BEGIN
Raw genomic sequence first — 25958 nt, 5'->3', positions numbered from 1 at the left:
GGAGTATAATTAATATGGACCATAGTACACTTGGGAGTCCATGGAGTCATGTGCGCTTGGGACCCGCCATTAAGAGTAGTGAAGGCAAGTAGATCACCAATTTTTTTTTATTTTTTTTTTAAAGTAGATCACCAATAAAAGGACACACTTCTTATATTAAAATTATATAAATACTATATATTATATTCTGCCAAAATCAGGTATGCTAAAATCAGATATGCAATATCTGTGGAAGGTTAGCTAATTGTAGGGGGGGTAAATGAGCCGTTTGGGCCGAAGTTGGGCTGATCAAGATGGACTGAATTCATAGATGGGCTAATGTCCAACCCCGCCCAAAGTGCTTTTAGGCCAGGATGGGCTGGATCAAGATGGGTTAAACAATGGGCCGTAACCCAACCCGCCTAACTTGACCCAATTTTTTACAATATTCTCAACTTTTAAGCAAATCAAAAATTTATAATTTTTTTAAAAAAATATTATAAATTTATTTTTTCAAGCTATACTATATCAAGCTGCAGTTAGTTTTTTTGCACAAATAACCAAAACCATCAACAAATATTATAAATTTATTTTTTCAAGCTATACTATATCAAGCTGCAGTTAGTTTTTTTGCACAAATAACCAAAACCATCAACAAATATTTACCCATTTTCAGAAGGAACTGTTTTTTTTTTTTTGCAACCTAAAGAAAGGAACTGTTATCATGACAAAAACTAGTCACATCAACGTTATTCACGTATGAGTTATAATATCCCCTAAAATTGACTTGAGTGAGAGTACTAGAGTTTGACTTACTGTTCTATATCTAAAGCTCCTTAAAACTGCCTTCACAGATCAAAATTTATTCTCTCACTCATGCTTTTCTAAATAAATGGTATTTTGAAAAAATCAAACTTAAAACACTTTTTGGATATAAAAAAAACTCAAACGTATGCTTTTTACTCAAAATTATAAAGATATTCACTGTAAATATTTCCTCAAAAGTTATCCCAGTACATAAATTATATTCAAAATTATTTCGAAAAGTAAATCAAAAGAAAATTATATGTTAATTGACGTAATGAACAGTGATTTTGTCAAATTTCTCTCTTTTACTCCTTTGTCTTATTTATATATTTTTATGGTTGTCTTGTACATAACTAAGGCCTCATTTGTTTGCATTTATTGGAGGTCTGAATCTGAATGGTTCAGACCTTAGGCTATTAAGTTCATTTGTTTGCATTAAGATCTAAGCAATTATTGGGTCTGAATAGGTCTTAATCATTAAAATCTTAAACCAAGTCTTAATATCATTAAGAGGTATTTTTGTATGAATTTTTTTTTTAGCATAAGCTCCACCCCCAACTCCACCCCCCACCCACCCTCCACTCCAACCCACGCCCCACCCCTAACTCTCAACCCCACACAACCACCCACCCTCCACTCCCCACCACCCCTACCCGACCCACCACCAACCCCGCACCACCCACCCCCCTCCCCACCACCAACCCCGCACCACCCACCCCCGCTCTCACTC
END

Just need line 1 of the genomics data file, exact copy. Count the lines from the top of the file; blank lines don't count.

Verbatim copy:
Raw genomic sequence first — 25958 nt, 5'->3', positions numbered from 1 at the left: